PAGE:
As we commemorate 150 years since the Abolition of Slavery in the Dutch Kingdom, which is now celebrated as Emancipation Day, it is important that we as Sabans reflect on and remember, the horrible chapter in history, that at one time played out on our shores.
The history of slavery on Saba remains unclear to us today, because of a lack intensive research. But what we do know is that even though the difficult terrain of Saba made it impossible to support large scale plantations and estates like those that existed on other islands in the region, there is evidence that points to small scale estates and plantations, where slaves were kept and forced to labor under harsh conditions. The size of the plantations and small scale of labor force should in no way diminish the fact that this ugly institution was at one time common place and legal on our beautiful island.
Slavery dehumanized a race of people and reduced them to nothing more than property that could be bought, sold and traded at the whims of another. These persons reaped the ill-gotten gains from this once government sanctioned establishment. Let us not forget that generations of persons were torn from their homeland and families to never see either again. Today the descendants of those persons have little knowledge of the shores, where their ancestors once walked.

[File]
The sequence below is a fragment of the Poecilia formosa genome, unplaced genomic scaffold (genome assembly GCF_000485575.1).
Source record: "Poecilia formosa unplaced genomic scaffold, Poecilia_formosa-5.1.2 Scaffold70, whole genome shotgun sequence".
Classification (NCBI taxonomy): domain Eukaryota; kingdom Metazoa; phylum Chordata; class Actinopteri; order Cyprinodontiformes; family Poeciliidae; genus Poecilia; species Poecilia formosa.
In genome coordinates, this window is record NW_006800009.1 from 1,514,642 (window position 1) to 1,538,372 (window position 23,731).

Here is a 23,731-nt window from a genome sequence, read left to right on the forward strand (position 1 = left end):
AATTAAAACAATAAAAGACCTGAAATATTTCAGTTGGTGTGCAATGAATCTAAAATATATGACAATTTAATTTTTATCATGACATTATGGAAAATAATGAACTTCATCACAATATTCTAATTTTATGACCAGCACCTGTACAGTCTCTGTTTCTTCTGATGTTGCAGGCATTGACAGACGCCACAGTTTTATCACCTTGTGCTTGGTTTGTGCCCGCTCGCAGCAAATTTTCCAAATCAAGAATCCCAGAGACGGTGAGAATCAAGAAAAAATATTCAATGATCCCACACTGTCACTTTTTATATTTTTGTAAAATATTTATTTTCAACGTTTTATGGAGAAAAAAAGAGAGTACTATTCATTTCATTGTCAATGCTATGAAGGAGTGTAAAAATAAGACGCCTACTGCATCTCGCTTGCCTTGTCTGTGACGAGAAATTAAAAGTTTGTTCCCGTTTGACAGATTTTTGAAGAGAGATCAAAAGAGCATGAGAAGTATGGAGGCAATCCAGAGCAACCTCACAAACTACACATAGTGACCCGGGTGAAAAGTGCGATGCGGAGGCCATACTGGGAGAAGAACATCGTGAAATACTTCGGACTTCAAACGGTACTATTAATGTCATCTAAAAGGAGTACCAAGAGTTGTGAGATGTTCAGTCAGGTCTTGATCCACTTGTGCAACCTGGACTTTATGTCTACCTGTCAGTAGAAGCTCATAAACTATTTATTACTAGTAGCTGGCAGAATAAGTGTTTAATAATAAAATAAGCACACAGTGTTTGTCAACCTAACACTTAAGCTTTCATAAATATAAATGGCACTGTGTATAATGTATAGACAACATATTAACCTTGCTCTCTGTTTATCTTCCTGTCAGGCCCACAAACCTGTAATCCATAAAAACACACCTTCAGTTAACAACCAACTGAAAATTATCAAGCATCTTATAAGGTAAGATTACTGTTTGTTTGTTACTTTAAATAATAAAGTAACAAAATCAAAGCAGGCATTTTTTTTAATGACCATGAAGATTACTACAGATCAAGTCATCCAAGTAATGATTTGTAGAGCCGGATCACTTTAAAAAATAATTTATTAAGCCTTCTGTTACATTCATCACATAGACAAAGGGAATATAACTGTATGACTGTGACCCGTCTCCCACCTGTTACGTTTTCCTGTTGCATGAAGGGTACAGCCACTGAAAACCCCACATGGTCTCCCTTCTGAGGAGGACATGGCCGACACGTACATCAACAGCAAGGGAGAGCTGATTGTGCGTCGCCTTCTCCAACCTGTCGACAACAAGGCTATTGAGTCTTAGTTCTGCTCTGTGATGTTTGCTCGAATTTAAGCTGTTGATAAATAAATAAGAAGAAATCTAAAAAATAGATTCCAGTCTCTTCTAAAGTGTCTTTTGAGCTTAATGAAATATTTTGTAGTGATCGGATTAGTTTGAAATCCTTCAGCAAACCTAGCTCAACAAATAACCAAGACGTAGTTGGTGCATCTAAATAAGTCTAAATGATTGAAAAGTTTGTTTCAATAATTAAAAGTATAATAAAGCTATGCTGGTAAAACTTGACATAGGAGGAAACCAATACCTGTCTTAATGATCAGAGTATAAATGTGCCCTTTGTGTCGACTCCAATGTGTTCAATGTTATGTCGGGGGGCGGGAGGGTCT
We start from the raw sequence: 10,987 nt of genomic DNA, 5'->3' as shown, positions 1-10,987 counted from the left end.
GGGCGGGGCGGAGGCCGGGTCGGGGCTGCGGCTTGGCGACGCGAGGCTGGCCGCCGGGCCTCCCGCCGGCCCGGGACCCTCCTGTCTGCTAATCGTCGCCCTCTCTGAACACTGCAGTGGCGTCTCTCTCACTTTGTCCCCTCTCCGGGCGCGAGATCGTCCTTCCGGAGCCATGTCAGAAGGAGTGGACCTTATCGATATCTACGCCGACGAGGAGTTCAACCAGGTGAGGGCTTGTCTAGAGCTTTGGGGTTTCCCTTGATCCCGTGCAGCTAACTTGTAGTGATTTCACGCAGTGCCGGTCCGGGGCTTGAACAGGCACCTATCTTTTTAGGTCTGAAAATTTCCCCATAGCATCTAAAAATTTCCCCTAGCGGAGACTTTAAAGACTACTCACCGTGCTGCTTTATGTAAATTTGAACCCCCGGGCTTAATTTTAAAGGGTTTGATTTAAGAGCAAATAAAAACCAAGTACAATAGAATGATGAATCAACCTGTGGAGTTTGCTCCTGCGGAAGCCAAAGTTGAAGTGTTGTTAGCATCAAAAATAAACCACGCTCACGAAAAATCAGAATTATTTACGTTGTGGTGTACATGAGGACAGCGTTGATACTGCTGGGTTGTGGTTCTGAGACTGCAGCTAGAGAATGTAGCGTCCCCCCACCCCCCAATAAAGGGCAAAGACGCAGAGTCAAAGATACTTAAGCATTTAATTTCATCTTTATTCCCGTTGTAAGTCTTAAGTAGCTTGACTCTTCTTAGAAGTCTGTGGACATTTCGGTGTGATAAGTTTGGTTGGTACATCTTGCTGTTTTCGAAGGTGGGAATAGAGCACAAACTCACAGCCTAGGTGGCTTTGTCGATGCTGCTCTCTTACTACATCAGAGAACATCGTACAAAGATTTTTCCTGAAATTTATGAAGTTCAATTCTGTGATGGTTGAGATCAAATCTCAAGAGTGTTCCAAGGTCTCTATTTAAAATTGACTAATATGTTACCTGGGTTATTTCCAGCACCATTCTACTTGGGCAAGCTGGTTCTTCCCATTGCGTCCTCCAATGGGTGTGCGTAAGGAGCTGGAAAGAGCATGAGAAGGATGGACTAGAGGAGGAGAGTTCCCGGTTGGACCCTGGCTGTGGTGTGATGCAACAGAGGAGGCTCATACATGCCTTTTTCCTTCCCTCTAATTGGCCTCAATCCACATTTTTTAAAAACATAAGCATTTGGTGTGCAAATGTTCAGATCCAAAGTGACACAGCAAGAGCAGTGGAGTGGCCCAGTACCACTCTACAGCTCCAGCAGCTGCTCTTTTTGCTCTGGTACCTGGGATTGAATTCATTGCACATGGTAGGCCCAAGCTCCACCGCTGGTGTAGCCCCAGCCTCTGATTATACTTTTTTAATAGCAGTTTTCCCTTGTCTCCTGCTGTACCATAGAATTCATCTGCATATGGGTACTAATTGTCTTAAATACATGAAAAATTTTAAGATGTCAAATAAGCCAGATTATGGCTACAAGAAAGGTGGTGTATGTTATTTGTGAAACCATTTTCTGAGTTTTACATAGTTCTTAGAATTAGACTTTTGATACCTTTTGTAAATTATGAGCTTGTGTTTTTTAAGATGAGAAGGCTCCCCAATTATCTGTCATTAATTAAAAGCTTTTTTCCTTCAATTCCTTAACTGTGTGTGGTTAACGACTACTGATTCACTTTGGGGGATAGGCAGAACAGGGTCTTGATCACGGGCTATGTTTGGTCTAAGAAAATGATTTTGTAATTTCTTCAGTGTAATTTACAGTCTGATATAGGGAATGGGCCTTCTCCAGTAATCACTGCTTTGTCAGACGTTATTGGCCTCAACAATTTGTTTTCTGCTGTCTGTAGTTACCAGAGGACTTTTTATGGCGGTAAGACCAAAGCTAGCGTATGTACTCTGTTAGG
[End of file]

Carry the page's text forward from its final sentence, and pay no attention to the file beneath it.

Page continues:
As we commemorate, what would have been a joyful day for many on the first Emancipation Day, 150 years ago, we should also remember that emancipation was a promise, a promise that everyone has basic human rights and no one has a right to deprive anyone of that.
While slavery on Saba has not fully been documented and researched, we cannot simply allow ourselves to remain ignorant of such an important part in the history of our island. The Executive Council of Saba is committed to all research, past and ongoing, that uncovers the rich history of our island and will support initiatives that give us as Sabans, the opportunity to gain more insight into this period.
GIS Saba, July 2, 2013